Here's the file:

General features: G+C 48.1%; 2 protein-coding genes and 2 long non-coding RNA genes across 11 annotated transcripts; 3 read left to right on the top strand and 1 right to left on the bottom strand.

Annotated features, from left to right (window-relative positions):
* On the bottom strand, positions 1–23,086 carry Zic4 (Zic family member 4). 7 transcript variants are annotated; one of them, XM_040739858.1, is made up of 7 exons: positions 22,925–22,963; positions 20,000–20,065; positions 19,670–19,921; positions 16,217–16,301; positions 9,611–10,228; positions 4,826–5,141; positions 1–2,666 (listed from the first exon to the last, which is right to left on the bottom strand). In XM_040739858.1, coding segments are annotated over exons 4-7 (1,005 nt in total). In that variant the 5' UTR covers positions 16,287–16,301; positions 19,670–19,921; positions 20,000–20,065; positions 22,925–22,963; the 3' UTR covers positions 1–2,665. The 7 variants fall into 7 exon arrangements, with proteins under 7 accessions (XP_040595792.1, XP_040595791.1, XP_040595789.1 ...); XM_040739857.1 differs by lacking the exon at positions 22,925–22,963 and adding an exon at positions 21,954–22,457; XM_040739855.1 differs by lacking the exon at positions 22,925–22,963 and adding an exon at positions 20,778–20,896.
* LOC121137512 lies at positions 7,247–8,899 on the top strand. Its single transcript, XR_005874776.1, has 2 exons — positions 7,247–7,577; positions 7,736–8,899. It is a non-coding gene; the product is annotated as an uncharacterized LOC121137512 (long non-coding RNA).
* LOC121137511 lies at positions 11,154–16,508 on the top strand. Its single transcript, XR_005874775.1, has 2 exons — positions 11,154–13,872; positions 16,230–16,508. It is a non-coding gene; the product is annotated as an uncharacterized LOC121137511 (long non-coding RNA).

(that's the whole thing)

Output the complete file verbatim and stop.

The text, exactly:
General features: G+C 48.1%; 2 protein-coding genes and 2 long non-coding RNA genes across 11 annotated transcripts; 3 read left to right on the top strand and 1 right to left on the bottom strand.

Annotated features, from left to right (window-relative positions):
* On the bottom strand, positions 1–23,086 carry Zic4 (Zic family member 4). 7 transcript variants are annotated; one of them, XM_040739858.1, is made up of 7 exons: positions 22,925–22,963; positions 20,000–20,065; positions 19,670–19,921; positions 16,217–16,301; positions 9,611–10,228; positions 4,826–5,141; positions 1–2,666 (listed from the first exon to the last, which is right to left on the bottom strand). In XM_040739858.1, coding segments are annotated over exons 4-7 (1,005 nt in total). In that variant the 5' UTR covers positions 16,287–16,301; positions 19,670–19,921; positions 20,000–20,065; positions 22,925–22,963; the 3' UTR covers positions 1–2,665. The 7 variants fall into 7 exon arrangements, with proteins under 7 accessions (XP_040595792.1, XP_040595791.1, XP_040595789.1 ...); XM_040739857.1 differs by lacking the exon at positions 22,925–22,963 and adding an exon at positions 21,954–22,457; XM_040739855.1 differs by lacking the exon at positions 22,925–22,963 and adding an exon at positions 20,778–20,896.
* LOC121137512 lies at positions 7,247–8,899 on the top strand. Its single transcript, XR_005874776.1, has 2 exons — positions 7,247–7,577; positions 7,736–8,899. It is a non-coding gene; the product is annotated as an uncharacterized LOC121137512 (long non-coding RNA).
* LOC121137511 lies at positions 11,154–16,508 on the top strand. Its single transcript, XR_005874775.1, has 2 exons — positions 11,154–13,872; positions 16,230–16,508. It is a non-coding gene; the product is annotated as an uncharacterized LOC121137511 (long non-coding RNA).